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Old 31-10-15, 22:36   #1
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Football PHOTOs >Rugby World Cup 2015-NZ WIN for 3rd Time

Rugby World Cup 2015

New Zealand 34-17 Australia Rugby World Cup Final RESULT: All Blacks Make History and Win RWC for a Record Third Time as Dan Carter Shines to Outclass Wallabies
  • New Zealand beat Australia 34-17 to win their third Rugby World Cup
  • All Blacks looked on route for a win throughout the first-half, with superb Dan Carter kicking and a try from Nehe Milner-Skudder
  • New Zealand's dominance was reasserted in the second-half as Ma-a Nonu scored a brilliant try to extend the lead
  • However, Ben Smith was soon sent to the sin bin for a dangerous tackle on Drew Mitchell and Australia worked to take advantage
  • Comeback hopes were quelled however through two late kicks by Carter
  • A brilliant try from Beauden Barrett rounded off the win for New Zealand

Daily Mail UK, 31 October 2015

Everyone wanted the Rugby World Cup final to be defined by the greats of this All Blacks team as they prepared to depart the stage they have graced for so long. And it was about them. It was about Richie McCaw and Ma’a Nonu and Conrad Smith. But most of all, it was about the greatest of them all. Most of all it was about Dan Carter.

What a final and what a way for the best player in the world to call it quits. Just when New Zealand thought they had won it, Australia’s incredible defiance meant that they had to go out and win it all over again. And when they needed him, when they needed his magic, when they needed his character, Carter stepped up.

The Wallabies had reduced a 21-3 lead to four points and were threatening one of the greatest comebacks in the history of sport when Carter took a pass just inside the 40 metre line. He stepped to his left and launched a drop goal in a high, graceful arc towards the posts.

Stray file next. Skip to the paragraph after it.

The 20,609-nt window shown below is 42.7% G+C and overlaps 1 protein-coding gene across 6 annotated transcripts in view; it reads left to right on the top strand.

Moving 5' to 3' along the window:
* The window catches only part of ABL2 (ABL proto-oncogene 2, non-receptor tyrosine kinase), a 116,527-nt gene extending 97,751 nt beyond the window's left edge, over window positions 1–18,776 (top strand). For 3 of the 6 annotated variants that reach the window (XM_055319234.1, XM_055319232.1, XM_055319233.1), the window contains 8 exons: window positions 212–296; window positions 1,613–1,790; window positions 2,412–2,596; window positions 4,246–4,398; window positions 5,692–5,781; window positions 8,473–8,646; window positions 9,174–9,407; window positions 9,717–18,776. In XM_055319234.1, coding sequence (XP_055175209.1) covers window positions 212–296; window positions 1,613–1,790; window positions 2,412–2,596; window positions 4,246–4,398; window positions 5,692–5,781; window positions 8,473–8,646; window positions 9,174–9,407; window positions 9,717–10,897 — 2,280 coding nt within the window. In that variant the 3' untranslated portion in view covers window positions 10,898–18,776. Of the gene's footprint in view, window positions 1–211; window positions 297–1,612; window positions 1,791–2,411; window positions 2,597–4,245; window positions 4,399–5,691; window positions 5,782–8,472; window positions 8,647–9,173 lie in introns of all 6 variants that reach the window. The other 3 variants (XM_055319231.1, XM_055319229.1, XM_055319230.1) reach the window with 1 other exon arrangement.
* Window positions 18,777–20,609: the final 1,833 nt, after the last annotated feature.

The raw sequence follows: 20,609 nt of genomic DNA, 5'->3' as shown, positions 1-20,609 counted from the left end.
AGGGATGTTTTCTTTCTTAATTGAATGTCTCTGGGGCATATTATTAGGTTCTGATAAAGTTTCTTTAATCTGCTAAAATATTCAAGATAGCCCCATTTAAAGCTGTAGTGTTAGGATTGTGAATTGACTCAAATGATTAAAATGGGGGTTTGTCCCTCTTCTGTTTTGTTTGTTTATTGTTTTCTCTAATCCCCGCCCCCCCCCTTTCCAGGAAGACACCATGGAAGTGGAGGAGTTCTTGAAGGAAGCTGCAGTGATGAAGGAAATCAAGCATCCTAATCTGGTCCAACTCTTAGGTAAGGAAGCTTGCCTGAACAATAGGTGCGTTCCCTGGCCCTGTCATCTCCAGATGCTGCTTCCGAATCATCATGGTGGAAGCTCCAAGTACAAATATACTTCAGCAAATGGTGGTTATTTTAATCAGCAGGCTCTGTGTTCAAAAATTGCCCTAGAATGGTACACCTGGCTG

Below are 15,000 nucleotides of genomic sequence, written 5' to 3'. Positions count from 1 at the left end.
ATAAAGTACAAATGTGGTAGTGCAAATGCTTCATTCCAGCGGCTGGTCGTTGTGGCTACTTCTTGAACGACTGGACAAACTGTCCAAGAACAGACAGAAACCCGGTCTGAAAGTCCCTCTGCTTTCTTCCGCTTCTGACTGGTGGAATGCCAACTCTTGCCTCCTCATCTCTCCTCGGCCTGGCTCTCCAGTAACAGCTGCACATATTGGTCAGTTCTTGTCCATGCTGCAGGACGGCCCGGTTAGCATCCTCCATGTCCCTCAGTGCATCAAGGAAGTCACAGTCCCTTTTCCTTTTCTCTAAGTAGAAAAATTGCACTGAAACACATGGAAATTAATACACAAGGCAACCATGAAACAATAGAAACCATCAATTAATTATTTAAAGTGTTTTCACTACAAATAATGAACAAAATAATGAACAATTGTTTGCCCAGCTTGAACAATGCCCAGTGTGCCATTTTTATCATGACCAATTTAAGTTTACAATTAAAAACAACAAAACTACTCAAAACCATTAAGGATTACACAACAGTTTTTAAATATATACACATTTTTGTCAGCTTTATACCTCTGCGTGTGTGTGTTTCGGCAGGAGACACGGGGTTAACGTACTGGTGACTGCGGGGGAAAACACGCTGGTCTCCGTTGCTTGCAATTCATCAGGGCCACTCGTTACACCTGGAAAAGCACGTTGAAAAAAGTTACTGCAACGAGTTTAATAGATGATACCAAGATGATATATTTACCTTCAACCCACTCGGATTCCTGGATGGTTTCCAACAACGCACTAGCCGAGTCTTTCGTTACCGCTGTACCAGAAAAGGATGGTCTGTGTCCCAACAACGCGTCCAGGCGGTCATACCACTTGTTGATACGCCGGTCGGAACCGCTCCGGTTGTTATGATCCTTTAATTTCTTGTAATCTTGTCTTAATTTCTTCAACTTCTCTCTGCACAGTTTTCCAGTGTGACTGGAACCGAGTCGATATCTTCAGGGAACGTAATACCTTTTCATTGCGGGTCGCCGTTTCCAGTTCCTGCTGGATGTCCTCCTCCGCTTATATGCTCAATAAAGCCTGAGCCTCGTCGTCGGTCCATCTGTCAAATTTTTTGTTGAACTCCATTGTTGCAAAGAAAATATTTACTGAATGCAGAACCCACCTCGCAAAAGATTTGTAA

New Zealand captain Richie McCaw lifts the Webb Ellis trophy following New Zealand's 34-17 victory over Australia at Twickenham

New Zealand win the Rugby World Cup for the third time - a record - moving ahead of Australia and South Africa on two apiece

Flames explode into the London night as McCaw lifts the famous trophy and the All Blacks retain their crown

All Black legends Richie McCaw and Dan Carter lift the trophy having collected their winners medals at Twickenham

The players involved were all competing for these gold medals, bearing the silhouette of the Webb Ellis Cup

Prince Harry talks to Dan Carter, who kicked 19 points in the game, as he presents the medals after an absorbing final

Prince Harry then handed the Webb Ellis trophy over to the New Zealand captain Richie McCaw on the podium

Beauden Barrett dives over the try line following a stunning down field charge to score New Zealand's third try and secure their victory

Po-faced Australia players face down the New Zealand Haka as the excitement reached fever pitch at a packed Twickenham UK Stadium

Australia's playing squad huddle around their coach Michael Cheika as they prepare to take on New Zealand in the Twickenham final